I used to be Pro-RH Bill. But that's the beauty of democracy - one can change one's mind without fear.
The debate on this bill will go on forever and ever as it was in the beginning, is now and ever shall be world without end.
It has been said that this bill will protect women from unwanted pregnancies and children from poor health and lack of opportunities due to the exponential growth of population by ignorant parents who copulate and reproduce offspring with abandon.
In the mid 1940s, our population was at 17 million. Seventeen million Filipinos at war against Japan. Today we're 90 million Filipinos and we are still engaged in a war, but this time against each other. Seventeen million brave and patriotic Filipinos won the war against a very strong foreign enemy. Today, 90 million Filipinos are weak-kneed against the war on poverty.
Why don't we - all 90 million of us - step back for a second and ask why we have poverty in our midst? Is it really because there are 90 million of us?
Some quarters say that poor families make babies year in, year out because they have been poorly educated, if at all. If that is so, then our problem is education, not population.
If our problem is poor education, then let us all ask ourselves, why do we have poor education? Is it because we have ill-prepared teachers? Is it because we lack appropriate school facilities? Is it because we don't have good books? But why is this so when education is given the highest budget allocation?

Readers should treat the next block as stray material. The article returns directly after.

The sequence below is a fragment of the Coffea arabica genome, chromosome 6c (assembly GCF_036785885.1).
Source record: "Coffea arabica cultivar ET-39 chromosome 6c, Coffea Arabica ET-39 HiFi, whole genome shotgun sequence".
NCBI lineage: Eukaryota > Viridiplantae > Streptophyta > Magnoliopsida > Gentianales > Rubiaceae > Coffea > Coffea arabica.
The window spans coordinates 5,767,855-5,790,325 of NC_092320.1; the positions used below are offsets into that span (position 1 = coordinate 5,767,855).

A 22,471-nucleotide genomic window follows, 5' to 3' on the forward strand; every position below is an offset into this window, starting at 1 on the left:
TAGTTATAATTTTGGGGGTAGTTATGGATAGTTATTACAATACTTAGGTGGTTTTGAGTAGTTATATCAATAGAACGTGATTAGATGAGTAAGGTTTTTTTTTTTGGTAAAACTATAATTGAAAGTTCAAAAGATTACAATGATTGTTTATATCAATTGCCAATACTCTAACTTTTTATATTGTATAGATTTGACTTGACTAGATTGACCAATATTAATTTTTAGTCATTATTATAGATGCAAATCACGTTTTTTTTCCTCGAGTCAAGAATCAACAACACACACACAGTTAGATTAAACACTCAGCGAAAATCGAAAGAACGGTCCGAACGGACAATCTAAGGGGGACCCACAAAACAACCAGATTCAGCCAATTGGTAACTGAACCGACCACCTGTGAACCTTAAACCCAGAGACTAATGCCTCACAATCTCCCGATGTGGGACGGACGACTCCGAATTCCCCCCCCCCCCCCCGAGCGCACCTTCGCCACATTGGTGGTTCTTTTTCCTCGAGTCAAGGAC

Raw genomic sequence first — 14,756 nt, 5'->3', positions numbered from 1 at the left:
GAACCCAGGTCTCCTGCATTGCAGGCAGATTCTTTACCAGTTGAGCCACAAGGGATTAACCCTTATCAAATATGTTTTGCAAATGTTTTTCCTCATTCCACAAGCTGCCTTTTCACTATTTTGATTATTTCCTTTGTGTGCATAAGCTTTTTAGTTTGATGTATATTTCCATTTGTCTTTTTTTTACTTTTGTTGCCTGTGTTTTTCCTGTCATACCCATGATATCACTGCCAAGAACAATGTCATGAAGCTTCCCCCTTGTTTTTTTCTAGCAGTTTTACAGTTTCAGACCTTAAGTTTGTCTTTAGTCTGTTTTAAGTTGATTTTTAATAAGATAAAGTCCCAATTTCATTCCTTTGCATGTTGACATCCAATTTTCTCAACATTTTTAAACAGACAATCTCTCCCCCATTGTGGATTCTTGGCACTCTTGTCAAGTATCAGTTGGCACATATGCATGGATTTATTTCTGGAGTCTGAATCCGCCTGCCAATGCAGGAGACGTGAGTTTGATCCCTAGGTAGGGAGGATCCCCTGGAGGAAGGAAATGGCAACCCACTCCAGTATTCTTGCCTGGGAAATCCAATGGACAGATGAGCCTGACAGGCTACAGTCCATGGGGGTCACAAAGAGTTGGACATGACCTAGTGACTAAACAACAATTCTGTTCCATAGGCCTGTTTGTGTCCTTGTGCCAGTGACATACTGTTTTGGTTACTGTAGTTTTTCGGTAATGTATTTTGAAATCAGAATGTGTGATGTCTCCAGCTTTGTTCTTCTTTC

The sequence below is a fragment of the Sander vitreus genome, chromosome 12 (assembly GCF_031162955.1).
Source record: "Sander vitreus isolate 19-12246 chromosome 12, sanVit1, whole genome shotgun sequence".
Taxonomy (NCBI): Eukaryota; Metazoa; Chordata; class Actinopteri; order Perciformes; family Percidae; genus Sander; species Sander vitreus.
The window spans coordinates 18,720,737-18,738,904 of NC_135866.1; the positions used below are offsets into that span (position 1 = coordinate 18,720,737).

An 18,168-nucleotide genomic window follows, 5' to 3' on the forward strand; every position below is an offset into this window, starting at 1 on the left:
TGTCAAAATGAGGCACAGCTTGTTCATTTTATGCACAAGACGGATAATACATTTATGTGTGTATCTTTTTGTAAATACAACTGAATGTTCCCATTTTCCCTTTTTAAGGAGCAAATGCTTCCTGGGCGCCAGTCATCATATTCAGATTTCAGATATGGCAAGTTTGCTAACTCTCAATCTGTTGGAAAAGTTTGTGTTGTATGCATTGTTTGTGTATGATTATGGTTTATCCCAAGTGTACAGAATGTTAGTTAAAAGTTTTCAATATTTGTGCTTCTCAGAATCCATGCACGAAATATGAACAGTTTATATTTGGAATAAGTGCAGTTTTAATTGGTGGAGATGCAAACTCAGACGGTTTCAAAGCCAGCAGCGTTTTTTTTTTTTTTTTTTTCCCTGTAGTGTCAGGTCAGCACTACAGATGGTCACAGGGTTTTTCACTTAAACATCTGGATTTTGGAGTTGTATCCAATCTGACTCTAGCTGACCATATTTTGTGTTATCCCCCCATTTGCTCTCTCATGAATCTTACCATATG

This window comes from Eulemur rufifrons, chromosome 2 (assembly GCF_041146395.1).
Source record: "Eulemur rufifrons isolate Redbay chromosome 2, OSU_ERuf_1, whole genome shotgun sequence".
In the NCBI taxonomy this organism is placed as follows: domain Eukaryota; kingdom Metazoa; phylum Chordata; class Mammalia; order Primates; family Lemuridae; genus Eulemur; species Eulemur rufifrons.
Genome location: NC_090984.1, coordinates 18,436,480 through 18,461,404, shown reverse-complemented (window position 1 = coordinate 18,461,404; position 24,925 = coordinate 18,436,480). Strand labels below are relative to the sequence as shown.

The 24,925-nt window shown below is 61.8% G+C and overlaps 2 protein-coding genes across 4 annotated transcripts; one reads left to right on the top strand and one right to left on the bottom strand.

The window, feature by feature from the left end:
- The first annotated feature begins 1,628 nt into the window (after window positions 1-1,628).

Some quarters say that because there are ten children in the family, low-income parents can't feed them and send them to school. If families live in shanties they don't own, pay monthly rent for it, pay for water and other utilities, buy every single meal for the day, they will definitely die with eyes wide open. But imagine this, a family of 12 living in a farm with their own house and vegetable garden at the backyard and a small army of chicken below the hut somewhere in Maguindanao where people live in peace just like the rest who live in other provinces. There are no insurrections, no rebels against the government, no terrorists living in our midst. The town and city mayors work only for the welfare of the people. The lawmakers, all honest, sincere and competent, constantly improve laws to fit the needs of the people and not some influential individuals. We have this kind of living conditions and all 10 children will have good education and a promising future. The mother at age 45 will put to shame the twenty-year olds. (The dozen children having been conceived not out of ignorance but of choice, the mother having been properly educated in a system that can compete with the rest of the world.)
Is this Utopia? Yes.
But let us ask why we cannot have our own little Utopia: a good education system; a sincere and working government from the barangay offices to the Malacanang; a legislative body of upright and brilliant men and women; courteous, courageous and incorruptible soldiers and policemen.
Is it really because and only because there are 90 million of us?